Pregnant women are continuously shamed for the choices they make. They're shamed for working out, for not working out, for overeating, for not eating enough.

This noise has given way to confusion surrounding an important question: Is it safe to try to lose weight while pregnant? Iffath Hoskins, MD, an ob-gyn at NYU Langone Health, tells Health that the answer to that question is complicated.

As a general rule, women shouldn't plan to try to shed weight while pregnant. There's a lot going on with your body during pregnancy, and you don't want to add extra stress to an already stressful process. "The first item to talk about is the fact that when you're pregnant you have increased demand on your body. To try to actively lose weight is not a good idea," Dr. Hoskins says.

She adds, "There are many reasons why [a woman] gains weight during pregnancy." The placenta and the baby's body cause weight gain, as does the presence of amniotic fluid in the body. But these changes contribute to temporary weight gain that should disappear with time after she gives birth. Ultimately, aiming to lose weight while pregnant is safe only under rare circumstances, Dr. Hoskins says.

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Doctors take into consideration a number of factors when determining the best weight management plan for a pregnant patient. Dr. Hoskins says the following questions are among these considerations: "Is she underweight? What is her lifestyle? What work does she do? What is her usual caloric intake?" After taking these into account, "we create a customized plan for that patient," she says.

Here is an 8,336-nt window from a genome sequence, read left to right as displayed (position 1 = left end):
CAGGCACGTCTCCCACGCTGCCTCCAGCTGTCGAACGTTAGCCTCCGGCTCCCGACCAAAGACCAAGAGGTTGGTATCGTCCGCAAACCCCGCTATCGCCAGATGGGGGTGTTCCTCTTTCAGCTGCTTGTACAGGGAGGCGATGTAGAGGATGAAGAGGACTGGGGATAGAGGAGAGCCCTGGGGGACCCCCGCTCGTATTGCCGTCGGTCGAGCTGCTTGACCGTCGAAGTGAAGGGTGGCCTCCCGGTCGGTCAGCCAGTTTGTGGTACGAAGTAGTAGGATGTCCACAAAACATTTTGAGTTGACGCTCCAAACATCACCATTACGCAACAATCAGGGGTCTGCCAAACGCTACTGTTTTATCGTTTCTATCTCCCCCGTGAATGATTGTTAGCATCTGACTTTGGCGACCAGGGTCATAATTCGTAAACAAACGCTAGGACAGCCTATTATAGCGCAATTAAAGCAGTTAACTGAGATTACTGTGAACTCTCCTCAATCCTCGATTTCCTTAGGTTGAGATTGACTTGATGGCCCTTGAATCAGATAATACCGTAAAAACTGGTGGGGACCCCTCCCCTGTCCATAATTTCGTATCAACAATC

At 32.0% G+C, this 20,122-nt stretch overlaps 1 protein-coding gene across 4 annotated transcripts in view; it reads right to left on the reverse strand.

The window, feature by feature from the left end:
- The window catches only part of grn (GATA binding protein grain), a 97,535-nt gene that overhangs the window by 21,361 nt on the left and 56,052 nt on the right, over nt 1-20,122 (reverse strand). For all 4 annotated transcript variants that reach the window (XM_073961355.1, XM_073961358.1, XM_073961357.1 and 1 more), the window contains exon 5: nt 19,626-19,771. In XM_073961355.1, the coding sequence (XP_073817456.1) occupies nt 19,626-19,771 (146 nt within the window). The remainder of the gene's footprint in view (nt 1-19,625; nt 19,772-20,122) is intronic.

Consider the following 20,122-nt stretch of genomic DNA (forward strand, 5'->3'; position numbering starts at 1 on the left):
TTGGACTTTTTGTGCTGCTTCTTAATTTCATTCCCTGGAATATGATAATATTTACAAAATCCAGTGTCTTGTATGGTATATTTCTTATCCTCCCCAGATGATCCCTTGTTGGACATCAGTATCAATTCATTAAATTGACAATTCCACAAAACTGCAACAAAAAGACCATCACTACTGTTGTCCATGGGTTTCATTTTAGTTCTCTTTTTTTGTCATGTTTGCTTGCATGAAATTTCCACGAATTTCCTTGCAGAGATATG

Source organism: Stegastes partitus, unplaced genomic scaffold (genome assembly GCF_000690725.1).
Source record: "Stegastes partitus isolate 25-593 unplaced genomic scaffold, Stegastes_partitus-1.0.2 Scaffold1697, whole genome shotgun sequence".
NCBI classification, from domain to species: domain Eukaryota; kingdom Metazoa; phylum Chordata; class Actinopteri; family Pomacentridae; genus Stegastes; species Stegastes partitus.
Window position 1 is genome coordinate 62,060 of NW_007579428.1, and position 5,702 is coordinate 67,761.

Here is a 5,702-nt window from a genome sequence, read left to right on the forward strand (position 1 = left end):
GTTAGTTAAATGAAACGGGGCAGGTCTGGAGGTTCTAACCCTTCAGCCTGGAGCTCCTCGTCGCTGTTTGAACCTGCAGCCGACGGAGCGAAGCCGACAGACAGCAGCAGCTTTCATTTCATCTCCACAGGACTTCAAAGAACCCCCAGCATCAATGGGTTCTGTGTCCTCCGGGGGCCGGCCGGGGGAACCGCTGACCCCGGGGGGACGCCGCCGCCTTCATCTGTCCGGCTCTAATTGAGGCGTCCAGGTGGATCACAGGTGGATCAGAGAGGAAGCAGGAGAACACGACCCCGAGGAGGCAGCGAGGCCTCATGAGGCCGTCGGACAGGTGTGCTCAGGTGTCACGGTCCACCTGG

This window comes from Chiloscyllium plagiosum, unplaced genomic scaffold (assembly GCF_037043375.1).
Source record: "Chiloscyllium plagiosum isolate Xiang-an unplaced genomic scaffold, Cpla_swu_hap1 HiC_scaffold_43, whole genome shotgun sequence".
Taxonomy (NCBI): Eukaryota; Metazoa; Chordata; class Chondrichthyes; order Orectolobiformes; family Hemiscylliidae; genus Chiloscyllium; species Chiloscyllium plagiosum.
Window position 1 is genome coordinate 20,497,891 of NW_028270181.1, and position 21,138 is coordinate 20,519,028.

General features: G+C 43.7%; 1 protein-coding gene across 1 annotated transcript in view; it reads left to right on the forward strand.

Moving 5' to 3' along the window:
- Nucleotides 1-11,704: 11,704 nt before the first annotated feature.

On average, women gain 12 to 24 pounds while pregnant, explains Dr. Hoskins. "If a woman is average weight, we tell her she should expect to gain weight. But she can stay closer to the lower end," she says. Staying closer to that end means looking at an extra 12 to 14 pounds during pregnancy. But this range won't work for every woman. A woman could gain up to 44 pounds while pregnant and still have a healthy pregnancy, Dr. Hoskins says.

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If a woman is overweight when she gets pregnant, she should try to keep her weight gain at a minimum, Dr. Hoskins says. "We advise her not to gain too much more," she explains. "She can maintain her weight or accept her weight gain could be in the realm of 8 pounds," she says, or about the weight of the baby.

While dieting while expecting is generally not a wise idea, exercising is—as long as you aren't doing anything too high-risk, Dr. Hoskins says. "Exercise is good. Every pregnant [woman] should be active, but this is not a time to start a whole new [program], like training for a marathon." Other than that, though, "weights are okay, running is okay, swimming, cycling—all these things are okay provided she's continuing with what her body's used to," Dr. Hoskins says.

If you have any questions about whether or not it's safe for you to try to lose or maintain your weight while pregnant, talk to your doctor. "Make sure you discuss it," she advises. "Your doctor and you know best. Be very open, communicative. You can ask questions. That's the person who's on your side. You have a combined goal."

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